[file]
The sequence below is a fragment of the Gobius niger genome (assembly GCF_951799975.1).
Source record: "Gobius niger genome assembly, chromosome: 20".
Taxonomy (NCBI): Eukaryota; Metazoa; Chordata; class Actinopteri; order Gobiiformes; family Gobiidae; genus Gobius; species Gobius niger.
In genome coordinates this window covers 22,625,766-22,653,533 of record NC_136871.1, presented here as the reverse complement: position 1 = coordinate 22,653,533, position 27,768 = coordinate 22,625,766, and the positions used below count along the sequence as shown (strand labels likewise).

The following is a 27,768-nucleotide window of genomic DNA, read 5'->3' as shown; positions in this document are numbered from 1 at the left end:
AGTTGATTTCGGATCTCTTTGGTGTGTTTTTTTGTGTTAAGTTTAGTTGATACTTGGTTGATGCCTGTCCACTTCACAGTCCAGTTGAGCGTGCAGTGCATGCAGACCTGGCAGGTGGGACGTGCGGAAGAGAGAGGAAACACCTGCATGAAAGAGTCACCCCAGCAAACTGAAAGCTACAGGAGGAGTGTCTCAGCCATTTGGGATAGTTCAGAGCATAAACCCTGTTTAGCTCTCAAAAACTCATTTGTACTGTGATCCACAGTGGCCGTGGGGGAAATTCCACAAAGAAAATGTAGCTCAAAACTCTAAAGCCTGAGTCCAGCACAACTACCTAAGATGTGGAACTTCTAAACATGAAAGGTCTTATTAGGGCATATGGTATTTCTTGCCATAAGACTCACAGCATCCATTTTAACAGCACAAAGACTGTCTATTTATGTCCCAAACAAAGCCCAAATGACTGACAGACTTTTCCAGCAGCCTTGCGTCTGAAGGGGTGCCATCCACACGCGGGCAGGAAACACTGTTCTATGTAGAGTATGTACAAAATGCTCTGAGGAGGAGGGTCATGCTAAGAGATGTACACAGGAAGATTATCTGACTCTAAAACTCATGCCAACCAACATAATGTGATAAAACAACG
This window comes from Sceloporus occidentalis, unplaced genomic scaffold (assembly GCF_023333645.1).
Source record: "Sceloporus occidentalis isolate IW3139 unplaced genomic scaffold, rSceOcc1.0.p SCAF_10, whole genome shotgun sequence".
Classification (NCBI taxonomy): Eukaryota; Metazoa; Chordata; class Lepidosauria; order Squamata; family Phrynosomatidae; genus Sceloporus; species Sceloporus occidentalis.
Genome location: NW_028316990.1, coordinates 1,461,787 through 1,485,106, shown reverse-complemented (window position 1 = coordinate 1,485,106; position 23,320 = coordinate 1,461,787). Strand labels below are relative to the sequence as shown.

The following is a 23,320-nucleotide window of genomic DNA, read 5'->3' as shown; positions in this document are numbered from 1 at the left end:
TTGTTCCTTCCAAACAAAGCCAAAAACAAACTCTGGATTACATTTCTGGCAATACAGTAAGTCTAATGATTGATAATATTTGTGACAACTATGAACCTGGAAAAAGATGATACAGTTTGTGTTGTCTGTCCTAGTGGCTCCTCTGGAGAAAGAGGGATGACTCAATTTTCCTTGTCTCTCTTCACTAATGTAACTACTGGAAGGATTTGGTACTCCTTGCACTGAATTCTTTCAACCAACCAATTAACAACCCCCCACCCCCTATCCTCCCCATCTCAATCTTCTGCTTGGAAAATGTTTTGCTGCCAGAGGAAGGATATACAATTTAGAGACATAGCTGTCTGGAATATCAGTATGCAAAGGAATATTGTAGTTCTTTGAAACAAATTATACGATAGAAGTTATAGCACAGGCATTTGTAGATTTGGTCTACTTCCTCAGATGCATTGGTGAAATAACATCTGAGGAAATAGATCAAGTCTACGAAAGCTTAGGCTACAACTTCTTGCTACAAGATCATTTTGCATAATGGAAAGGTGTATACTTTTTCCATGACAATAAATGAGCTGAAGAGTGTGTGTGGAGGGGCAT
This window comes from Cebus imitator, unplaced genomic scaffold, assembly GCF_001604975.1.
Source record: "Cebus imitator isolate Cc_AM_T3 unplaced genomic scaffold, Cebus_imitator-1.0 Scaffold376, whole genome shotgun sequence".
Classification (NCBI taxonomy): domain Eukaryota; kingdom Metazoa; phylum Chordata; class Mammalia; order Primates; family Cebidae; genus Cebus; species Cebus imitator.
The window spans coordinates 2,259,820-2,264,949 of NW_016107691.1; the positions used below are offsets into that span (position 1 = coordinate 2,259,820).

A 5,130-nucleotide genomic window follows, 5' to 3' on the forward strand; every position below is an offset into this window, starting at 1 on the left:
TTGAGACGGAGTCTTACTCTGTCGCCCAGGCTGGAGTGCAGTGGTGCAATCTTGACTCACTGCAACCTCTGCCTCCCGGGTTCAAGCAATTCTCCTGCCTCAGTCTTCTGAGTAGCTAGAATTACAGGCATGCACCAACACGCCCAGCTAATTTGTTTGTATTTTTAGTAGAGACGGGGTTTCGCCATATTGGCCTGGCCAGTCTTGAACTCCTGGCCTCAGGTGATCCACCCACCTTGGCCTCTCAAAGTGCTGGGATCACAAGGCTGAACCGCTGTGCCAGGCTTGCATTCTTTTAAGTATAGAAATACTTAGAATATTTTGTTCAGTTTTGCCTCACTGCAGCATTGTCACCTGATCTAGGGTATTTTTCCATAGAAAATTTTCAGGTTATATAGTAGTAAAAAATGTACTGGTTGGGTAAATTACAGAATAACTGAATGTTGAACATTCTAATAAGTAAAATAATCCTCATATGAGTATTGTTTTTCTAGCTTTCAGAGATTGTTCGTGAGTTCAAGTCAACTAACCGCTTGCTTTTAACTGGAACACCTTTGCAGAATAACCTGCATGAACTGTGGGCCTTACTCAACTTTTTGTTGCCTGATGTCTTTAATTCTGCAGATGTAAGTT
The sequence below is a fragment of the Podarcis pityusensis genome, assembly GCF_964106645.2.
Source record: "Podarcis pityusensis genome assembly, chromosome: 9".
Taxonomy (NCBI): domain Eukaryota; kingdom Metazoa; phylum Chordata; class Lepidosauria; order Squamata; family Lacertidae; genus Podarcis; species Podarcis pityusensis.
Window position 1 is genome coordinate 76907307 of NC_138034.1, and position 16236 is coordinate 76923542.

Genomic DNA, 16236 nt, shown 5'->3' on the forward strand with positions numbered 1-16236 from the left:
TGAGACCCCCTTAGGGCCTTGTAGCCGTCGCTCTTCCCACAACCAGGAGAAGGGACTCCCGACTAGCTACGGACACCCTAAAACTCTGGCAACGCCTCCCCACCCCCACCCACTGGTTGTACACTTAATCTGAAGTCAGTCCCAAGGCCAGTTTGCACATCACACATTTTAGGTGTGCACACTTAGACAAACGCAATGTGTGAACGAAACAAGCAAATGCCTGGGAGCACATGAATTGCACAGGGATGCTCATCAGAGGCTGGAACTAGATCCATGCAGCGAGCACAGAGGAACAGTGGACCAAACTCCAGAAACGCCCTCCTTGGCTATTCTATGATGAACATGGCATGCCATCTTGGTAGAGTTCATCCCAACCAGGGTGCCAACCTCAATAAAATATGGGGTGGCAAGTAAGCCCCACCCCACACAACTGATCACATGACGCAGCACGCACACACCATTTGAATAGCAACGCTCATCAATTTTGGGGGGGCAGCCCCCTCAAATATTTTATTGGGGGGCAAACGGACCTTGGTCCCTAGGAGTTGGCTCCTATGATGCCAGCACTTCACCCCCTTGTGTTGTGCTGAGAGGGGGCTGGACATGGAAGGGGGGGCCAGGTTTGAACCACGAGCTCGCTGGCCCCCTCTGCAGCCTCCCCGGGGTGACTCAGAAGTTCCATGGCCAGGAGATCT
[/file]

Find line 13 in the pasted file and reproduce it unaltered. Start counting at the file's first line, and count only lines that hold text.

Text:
This window comes from Cebus imitator, unplaced genomic scaffold, assembly GCF_001604975.1.